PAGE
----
The Department of Veterans Affairs has invested significant time and resources into the treatment of posttraumatic stress disorder (PTSD). Despite concerted efforts, a significant portion of patients do not respond optimally to trauma-focused treatment. One of the factors that has been hypothesized to be associated with treatment response is participation in the Veterans Benefits Administration service-connected disability process. This factor may be particularly relevant in the residential treatment setting, where most participants are engaged in the compensation seeking process. We conducted a retrospective chart review of 105 veterans who completed Cognitive Processing Therapy (CPT) in a residential rehabilitation program. ANCOVAs that adjusted for baseline PTSD severity compared symptom change between those who were and were non-compensation seeking at the time of treatment. Compensation seeking status was associated with significantly less symptom improvement over the course of CPT after adjusting for baseline PTSD severity (F(1, 102) = 4.29, p < .001, η2 = .03). Sensitivity analyses did not detect a similar effect during a prior coping skills phase of treatment. During CPT, clinically significant change was met by 66.7% of non-compensation seeking veterans (M = -15, SD = 14.56) and by 40.1% of the compensation seeking group (M = -7.1, SD = 12.24). Compensation-seeking may be associated with reduced response to trauma-focused treatment in certain settings. Future research is needed to better understand the mechanisms underlying this effect.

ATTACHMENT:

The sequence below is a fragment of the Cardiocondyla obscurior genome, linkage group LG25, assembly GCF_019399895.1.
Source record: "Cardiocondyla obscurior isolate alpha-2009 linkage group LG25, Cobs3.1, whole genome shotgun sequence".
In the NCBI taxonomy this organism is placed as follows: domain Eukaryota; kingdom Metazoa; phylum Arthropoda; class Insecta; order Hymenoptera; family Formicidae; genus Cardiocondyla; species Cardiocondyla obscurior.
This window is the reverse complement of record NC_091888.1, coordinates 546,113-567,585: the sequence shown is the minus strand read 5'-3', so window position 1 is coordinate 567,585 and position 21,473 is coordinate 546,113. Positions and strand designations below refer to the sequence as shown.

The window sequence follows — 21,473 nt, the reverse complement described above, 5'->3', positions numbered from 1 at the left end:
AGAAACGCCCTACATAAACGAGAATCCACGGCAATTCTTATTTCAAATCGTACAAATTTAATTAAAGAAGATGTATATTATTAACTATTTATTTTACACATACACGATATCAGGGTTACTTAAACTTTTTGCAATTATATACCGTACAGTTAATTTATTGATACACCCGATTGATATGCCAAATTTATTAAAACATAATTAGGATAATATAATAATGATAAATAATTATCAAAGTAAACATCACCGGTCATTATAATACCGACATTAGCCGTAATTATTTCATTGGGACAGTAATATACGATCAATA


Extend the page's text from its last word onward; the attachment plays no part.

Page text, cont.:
Keywords: PTSD; Residential treatment; Service connection; Treatment outcome; Veterans.
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